In The Uncomfortable Pew Bruce Douville explores the relationship between Christianity and the New Left in English Canada from 1959 to 1975. Focusing primarily on Toronto, he examines the impact that left-wing student radicalism had on Canada's largest Christian denominations, and the role that Christianity played in shaping Canada’s New Left.
Based on extensive archival research and oral interviews, this study reconstructs the social and intellectual worlds of young radicals who saw themselves as part of both the church and the revolution. Douville looks at major communities of faith and action, including the Student Christian Movement, Kairos, and the Latin American Working Group, and explains what made these and other groups effective incubators for left-wing student activism. He also sheds light on Canada's Roman Catholic, Anglican, and United churches and the ways that progressive older Christians engaged with radical youth and the issues that concerned them, including the Vietnam War, anti-imperialism around the globe, women’s liberation, and gay liberation.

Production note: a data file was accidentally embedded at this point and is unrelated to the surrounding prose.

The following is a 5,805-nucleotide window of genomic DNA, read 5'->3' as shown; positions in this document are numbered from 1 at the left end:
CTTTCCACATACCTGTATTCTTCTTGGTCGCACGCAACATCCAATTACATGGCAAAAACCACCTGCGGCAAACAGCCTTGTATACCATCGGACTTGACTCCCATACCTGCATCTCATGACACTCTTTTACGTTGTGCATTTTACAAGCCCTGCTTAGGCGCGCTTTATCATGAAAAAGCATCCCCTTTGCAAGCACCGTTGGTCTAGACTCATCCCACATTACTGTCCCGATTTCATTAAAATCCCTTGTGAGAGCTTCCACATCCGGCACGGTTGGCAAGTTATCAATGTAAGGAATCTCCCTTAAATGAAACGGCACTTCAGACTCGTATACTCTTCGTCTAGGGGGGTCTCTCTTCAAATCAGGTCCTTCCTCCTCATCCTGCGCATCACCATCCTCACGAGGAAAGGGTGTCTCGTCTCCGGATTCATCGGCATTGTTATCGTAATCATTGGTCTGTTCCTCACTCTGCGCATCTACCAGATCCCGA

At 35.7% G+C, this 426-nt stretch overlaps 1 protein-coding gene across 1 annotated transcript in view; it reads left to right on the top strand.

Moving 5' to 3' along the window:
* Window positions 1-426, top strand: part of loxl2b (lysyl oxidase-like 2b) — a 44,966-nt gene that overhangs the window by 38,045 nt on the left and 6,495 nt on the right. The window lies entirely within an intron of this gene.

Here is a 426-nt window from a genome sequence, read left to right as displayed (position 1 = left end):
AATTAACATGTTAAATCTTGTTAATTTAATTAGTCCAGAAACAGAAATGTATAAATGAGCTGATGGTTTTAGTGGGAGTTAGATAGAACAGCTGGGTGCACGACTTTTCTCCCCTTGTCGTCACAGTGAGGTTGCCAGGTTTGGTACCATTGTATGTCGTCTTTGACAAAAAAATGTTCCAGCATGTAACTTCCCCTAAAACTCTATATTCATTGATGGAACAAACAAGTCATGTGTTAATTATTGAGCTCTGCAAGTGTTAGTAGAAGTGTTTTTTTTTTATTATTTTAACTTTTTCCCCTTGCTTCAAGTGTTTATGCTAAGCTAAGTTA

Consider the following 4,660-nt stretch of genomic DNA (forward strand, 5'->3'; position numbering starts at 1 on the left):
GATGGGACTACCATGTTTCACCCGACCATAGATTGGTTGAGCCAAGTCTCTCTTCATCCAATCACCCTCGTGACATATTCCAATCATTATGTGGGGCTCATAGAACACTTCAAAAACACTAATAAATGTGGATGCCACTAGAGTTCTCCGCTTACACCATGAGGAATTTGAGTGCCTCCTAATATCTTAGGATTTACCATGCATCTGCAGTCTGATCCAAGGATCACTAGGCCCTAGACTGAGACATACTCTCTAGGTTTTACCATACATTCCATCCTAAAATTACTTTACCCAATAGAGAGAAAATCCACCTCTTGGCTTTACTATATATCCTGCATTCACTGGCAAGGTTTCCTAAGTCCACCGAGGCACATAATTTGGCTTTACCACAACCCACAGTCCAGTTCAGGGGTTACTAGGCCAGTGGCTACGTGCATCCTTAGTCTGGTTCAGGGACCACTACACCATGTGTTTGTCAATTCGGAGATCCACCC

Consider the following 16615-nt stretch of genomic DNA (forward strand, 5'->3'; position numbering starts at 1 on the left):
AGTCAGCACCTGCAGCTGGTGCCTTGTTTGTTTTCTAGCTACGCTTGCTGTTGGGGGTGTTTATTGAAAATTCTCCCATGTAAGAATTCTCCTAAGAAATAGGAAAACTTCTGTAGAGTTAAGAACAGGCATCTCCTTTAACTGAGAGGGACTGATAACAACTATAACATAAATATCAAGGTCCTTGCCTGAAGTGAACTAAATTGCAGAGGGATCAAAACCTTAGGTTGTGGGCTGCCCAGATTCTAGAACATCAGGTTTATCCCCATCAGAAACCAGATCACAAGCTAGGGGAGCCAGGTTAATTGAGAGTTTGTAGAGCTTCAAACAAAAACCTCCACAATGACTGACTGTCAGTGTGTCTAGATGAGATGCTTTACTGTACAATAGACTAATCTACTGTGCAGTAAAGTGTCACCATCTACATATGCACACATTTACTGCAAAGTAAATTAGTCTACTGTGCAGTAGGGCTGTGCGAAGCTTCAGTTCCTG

Challenging the idea that the New Left was atheistic and secular, The Uncomfortable Pew reveals that many young activists began their careers in student Christian organizations, and these religious and social movements deeply influenced each other. While the era was one of crisis and decline for leading Canadian churches, Douville shows how Christianity retained an important measure of influence during a period of radical social change.
About the author
Bruce Douville is a sessional instructor in history at Algoma University.
"The Uncomfortable Pew develops the notion of the 'irony' of secular theology, which is key to understanding the liberal wings of Canadian churches and the 1960s heritage. Douville’s conclusions are sophisticated and nuanced. This is an important and intriguing book." Sandra Beardsall, St Andrew’s College, University of Saskatchewan